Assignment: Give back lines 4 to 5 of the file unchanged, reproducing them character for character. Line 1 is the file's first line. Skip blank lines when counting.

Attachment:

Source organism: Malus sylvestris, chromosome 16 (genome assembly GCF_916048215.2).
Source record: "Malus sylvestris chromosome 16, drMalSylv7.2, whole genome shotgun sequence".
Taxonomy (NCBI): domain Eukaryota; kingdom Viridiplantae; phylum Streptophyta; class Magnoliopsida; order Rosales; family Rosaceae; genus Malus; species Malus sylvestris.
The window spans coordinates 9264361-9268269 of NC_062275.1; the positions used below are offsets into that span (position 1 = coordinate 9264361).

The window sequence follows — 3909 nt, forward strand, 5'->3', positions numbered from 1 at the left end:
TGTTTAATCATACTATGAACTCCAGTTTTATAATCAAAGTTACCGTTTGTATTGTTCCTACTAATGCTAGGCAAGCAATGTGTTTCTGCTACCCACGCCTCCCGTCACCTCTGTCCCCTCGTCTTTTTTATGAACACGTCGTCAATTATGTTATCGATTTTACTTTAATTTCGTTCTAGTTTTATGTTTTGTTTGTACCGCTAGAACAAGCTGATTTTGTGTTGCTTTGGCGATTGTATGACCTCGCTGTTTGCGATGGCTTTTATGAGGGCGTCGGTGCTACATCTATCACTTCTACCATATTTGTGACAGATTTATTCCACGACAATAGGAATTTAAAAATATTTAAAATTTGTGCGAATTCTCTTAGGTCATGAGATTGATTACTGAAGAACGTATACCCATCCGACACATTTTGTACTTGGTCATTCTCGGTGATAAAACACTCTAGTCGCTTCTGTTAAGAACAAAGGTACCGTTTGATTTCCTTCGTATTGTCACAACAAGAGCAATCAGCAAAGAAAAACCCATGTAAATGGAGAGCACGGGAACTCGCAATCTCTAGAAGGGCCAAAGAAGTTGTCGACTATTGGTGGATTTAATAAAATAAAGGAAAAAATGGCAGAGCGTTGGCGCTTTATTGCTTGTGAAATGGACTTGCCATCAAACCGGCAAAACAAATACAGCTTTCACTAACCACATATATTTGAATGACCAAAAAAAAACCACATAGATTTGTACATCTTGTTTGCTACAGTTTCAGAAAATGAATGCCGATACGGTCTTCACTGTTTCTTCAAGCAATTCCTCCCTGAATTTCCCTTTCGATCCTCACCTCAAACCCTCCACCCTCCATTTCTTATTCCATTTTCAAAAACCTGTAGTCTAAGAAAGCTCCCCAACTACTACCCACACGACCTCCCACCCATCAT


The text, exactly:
The window spans coordinates 9264361-9268269 of NC_062275.1; the positions used below are offsets into that span (position 1 = coordinate 9264361).

The window sequence follows — 3909 nt, forward strand, 5'->3', positions numbered from 1 at the left end: